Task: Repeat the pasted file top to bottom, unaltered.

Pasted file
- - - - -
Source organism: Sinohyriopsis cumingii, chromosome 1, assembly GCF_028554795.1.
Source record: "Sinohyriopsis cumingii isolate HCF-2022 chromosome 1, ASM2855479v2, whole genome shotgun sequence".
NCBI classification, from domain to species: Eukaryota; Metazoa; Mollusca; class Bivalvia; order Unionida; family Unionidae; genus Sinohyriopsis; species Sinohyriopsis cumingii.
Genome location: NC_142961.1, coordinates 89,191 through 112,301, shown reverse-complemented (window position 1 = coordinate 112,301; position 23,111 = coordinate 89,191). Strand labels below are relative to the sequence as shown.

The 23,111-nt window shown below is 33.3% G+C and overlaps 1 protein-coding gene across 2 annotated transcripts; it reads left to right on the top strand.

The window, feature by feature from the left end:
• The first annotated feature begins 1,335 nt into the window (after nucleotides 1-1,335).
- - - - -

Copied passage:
Source organism: Sinohyriopsis cumingii, chromosome 1, assembly GCF_028554795.1.
Source record: "Sinohyriopsis cumingii isolate HCF-2022 chromosome 1, ASM2855479v2, whole genome shotgun sequence".
NCBI classification, from domain to species: Eukaryota; Metazoa; Mollusca; class Bivalvia; order Unionida; family Unionidae; genus Sinohyriopsis; species Sinohyriopsis cumingii.
Genome location: NC_142961.1, coordinates 89,191 through 112,301, shown reverse-complemented (window position 1 = coordinate 112,301; position 23,111 = coordinate 89,191). Strand labels below are relative to the sequence as shown.

The 23,111-nt window shown below is 33.3% G+C and overlaps 1 protein-coding gene across 2 annotated transcripts; it reads left to right on the top strand.

The window, feature by feature from the left end:
• The first annotated feature begins 1,335 nt into the window (after nucleotides 1-1,335).